The Platonic Year or Great Year with its duration of about 25,920 years - that is the time the sun needs as a result of the precession movement of the earth's axis to return retrograde through all 12 signs of the zodiac to its starting point (vernal equinox) - is of fundamental importance for human evolution. Thus a cultural epoch lasts on average as long as it takes the sun to pass through a sign of the zodiac, i.e. 2160 years, corresponding to 1/12 of the Platonic Year. If human existence were completely harmoniously integrated into this cosmic rhythm, man would descend to a new earthly incarnation every 2160 years. However, since we can gain very different experiences in a male and a female incarnation, it is necessary for man to incarnate twice in each cultural period as a rule. In fact, at present we find strong deviations from this cosmically determined rule and the incarnations usually follow each other at much shorter intervals. It is precisely in this that the basis for human freedom lies, that man today is no longer compulsively bound to these cosmic laws, but has become independent of them to a great extent, in order to later harmoniously reintegrate himself into the cosmic structure of his own free will.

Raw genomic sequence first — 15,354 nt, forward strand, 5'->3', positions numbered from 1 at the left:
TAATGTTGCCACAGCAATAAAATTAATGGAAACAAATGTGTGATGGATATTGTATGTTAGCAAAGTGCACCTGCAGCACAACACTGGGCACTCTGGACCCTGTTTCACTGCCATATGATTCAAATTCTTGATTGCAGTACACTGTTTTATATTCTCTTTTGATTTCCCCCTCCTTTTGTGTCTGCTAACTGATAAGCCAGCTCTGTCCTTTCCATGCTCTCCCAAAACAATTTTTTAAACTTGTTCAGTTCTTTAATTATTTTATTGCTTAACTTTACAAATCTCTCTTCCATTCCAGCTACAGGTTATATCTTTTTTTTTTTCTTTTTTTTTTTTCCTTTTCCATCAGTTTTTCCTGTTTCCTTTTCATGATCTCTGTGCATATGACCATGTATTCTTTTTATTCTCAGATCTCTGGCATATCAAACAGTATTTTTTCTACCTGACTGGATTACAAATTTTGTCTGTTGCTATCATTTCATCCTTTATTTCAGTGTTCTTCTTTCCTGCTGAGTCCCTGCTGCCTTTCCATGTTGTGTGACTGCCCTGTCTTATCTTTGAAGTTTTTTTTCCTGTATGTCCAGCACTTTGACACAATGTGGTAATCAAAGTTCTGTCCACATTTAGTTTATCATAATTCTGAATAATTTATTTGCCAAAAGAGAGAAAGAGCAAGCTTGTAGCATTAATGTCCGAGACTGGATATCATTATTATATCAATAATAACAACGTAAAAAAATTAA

As far as the individual life of man is concerned, his rhythmic system (→ threefold structure of the human organism), i.e. breathing and circulation, is naturally closely connected with this great cosmic circulation (→ breathing rhythm). But also the average life span of man is measured by the Platonic Year.